"Begorrah," added Mickey, a moment later, "it must be that he shoved that spalpeen overboard, and there isn't anybody left up there in the way of Apaches but one, and he ain't an Apache, but a gintleman named Fred Moonson. Here's to his health, and if this thing gets any more delightful, I'll have to give a whoop and yell, and strike up the Tipperary jig."

The exultant fellow had hard work to keep his spirits under control when he fairly understood the brilliant exploit that had been performed by his young friend.

"It is almost aqual to my gineral coorse," he he added; "but I must try and hold in till I can get the laddy by himself. Then I'll hammer him, out of pure love, as ye may say."

Mickey managed to contain himself, but did not attempt to reply to the direct call which was made upon him. That, in one sense, would have been fatal, as it would have "uncovered" his position. The Irishman was quick-witted, and it occurred to him that the last incident which had happened at the entrance to the cave might be turned to good account. If he continued to remain in the background, the Apaches were likely to conclude that he, too, was beyond their reach.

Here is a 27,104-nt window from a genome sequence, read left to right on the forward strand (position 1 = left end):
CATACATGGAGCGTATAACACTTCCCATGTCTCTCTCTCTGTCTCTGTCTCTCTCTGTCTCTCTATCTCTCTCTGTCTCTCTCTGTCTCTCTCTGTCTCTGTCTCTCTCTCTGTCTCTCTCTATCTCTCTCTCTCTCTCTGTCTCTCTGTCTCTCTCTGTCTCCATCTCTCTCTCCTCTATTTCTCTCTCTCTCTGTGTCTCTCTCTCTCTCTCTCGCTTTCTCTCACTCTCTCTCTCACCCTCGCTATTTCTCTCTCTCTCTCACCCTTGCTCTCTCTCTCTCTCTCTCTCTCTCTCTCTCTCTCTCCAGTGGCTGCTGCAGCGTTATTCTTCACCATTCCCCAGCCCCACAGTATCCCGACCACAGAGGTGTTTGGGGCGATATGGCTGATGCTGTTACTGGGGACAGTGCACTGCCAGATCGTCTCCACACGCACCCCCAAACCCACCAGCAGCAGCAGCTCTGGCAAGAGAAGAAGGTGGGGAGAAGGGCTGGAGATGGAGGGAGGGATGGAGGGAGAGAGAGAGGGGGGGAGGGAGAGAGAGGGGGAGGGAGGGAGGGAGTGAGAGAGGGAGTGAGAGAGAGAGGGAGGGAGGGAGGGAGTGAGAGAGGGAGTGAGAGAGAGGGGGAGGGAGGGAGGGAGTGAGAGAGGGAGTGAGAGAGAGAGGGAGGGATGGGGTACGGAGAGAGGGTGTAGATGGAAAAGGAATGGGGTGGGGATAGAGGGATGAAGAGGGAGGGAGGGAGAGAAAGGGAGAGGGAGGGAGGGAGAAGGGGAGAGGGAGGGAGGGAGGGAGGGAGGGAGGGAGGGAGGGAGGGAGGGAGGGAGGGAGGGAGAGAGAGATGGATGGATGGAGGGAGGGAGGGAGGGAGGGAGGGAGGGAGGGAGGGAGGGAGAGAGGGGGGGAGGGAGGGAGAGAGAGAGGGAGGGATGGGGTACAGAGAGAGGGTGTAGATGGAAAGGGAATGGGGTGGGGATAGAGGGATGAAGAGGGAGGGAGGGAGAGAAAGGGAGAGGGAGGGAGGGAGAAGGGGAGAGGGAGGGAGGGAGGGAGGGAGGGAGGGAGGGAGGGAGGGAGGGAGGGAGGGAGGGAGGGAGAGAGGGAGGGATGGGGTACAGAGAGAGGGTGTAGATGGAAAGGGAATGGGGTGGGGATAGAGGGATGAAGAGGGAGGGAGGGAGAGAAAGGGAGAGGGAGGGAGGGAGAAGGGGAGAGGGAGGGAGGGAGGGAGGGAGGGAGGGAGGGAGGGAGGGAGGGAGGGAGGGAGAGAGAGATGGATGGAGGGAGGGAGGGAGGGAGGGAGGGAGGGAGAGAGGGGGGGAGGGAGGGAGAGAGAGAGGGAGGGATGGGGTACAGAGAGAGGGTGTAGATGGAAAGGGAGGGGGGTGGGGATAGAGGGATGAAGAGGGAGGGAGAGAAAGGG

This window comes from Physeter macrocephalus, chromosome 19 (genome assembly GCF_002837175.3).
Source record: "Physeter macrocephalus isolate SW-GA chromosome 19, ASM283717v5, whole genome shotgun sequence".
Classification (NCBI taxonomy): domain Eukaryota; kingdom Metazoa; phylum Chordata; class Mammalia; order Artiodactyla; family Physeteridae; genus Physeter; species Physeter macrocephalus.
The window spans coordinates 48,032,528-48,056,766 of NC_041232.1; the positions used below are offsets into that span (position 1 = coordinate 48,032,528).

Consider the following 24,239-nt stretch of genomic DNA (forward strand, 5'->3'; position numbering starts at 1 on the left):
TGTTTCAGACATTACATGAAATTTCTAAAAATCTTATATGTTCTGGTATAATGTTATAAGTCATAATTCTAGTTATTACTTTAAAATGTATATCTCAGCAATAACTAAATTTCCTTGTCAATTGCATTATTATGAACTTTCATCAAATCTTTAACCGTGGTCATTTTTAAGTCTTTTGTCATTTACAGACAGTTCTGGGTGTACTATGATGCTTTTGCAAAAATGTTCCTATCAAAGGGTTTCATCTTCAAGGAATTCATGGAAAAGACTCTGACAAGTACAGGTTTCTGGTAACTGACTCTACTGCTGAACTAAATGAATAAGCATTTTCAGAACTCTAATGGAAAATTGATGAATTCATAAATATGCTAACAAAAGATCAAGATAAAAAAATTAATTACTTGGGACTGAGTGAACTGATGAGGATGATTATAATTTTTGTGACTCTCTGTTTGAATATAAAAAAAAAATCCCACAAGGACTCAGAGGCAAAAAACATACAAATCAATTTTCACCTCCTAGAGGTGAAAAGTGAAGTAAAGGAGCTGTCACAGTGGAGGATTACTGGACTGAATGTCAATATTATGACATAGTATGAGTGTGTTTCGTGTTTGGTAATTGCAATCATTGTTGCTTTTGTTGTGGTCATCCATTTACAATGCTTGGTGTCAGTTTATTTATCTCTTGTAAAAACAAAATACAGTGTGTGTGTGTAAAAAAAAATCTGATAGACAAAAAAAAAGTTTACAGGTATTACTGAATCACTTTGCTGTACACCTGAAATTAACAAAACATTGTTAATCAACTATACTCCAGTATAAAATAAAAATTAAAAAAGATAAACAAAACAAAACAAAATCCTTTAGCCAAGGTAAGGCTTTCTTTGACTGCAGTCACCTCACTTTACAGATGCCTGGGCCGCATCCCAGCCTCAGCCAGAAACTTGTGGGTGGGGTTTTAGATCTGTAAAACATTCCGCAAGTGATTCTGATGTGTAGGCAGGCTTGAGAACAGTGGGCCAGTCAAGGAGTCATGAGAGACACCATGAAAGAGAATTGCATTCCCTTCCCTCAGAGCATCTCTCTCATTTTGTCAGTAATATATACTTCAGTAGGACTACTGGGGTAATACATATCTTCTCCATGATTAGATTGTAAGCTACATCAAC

Thus matters stood until the signal was made to him, when he deemed it wise to make a cautious reply, merely to apprise the lad that he was there within call, and understood the situation through and through.

Mickey was very apprehensive when, some time after, he discovered that one of the Indians was ascending the rope. He was not so apprehensive when he came down again. The result of this repulse was much more decisive than Fred had supposed. The warriors seemed to suspect that they were throwing away time in attempting to outwit one who held such an immense advantage over them, and who was too wide-awake to permit them to steal a march upon him.